Tea Komšić wrote:
Try to be more present on social media, post content, interesting facts about translation, things you work on at the moment. This is the best way to reach out to people, and the way people will get to know that you are here, and that you do such work as translating.

As a boomer, it isn't something I've really got to grips with. But I firmly believe that it's the way to go. Show an interest in your job and in your client's sector. Even if you go to trade shows etc., it's better to show an interest in the exhibitors than to try a hard-sell routine on them.


Exactly! If people see that you are interested in their sector, and in their needs, it will surely have an effect


 

Teresa Borges
Portugal
Local time: 07:43
Member (2007)
English to Portuguese
+ ...
@Kristian Mar 27

Expanding on what Lincoln Hui said below about being careful what one wishes for: some years ago I used to work with a particular direct client. Projects were interesting, well paid and on time, but this client was so demanding with quite lengthy projects going back and forth just to change a new word here and there or to include a new paragraph that I’m more than happy to keep on working with them through… an agency. I don’t earn as much but (almost) all the stress is gone!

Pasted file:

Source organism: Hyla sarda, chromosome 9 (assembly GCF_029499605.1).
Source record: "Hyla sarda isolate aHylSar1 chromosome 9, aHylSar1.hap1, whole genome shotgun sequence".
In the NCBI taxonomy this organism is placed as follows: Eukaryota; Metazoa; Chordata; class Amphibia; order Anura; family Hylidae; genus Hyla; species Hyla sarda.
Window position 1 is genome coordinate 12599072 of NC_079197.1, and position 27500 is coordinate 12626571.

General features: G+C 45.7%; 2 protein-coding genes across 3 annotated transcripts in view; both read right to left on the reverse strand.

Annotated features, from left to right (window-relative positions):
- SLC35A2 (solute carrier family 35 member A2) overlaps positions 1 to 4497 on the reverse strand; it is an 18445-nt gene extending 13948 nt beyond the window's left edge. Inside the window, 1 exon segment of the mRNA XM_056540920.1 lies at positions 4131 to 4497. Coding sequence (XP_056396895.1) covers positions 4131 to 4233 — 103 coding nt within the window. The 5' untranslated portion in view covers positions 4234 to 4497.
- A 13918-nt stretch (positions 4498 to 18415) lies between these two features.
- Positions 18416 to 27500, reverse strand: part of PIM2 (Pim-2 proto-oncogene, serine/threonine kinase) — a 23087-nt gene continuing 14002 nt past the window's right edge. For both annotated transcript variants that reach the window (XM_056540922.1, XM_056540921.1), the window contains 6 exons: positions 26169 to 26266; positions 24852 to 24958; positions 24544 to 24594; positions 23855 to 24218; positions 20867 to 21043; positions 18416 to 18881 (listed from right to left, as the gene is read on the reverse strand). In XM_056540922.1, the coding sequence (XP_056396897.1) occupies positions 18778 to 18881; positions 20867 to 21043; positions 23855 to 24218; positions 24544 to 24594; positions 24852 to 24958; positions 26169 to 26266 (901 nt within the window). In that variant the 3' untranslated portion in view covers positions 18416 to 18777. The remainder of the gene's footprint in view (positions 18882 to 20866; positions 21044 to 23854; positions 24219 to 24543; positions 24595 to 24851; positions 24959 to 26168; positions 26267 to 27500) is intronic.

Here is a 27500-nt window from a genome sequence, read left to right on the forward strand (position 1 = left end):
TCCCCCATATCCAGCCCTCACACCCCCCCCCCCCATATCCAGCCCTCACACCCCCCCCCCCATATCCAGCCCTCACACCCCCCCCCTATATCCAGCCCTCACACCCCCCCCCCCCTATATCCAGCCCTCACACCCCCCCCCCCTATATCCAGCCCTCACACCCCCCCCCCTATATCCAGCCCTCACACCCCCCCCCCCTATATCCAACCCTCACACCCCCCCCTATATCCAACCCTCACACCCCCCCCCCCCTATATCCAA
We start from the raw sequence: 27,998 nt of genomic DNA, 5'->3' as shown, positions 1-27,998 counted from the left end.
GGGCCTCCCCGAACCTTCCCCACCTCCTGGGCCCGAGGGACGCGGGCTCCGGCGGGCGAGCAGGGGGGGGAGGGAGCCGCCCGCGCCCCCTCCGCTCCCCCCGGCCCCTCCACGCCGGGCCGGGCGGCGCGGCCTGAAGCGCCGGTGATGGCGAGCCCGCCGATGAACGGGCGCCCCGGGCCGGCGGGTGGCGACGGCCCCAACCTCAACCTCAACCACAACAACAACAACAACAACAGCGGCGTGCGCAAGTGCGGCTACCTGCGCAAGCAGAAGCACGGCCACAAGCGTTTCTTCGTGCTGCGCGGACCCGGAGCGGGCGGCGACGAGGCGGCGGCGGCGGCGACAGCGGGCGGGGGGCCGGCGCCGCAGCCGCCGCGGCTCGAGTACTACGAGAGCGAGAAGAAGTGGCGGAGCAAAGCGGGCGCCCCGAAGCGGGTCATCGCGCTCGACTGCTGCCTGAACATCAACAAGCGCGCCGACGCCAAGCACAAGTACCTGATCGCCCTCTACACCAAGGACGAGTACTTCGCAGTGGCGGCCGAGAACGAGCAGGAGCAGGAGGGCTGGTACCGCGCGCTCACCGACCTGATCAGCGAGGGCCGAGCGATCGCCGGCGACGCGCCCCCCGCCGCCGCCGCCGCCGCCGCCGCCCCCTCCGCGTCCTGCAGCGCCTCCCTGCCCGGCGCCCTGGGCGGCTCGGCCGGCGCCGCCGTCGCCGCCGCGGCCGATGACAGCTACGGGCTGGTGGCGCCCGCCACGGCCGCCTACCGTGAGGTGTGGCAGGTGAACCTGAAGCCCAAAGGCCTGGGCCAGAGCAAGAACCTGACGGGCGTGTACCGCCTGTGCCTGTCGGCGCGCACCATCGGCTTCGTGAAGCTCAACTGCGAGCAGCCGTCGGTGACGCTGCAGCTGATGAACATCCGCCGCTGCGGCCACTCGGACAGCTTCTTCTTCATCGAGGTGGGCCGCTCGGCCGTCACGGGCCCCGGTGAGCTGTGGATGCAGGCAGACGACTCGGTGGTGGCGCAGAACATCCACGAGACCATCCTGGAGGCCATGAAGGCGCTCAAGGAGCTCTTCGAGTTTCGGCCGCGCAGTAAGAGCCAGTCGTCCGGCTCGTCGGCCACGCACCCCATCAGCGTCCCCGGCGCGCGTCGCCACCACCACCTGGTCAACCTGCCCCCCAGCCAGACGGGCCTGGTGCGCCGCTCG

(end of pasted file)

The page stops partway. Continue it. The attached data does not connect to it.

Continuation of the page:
Tom in London
Karen Wooddissee
 

Tom in London
United Kingdom
Local time: 07:43
Member (2008)
Italian to English
Here's how Mar 28

Kristian Hannler wrote:

Hi! My name is Kristian. I run my own business. I translate from English into Swedish or vice versa. I have translated for translation companies, but it would be better to translate for end clients. What is the best way to get in contact with them? I would like to know if there is some directory or forum which is particularly good for that?


If you have a good profile on Proz, and if you offer a very particular specialism in a narrow field, you'll find that over time, prospective clients will come looking for you.

Think of Proz as a a shop window. Is your window display interesting? Would people stop and take a look?


Teresa Borges
Alice Crisan
Agneta Pallinder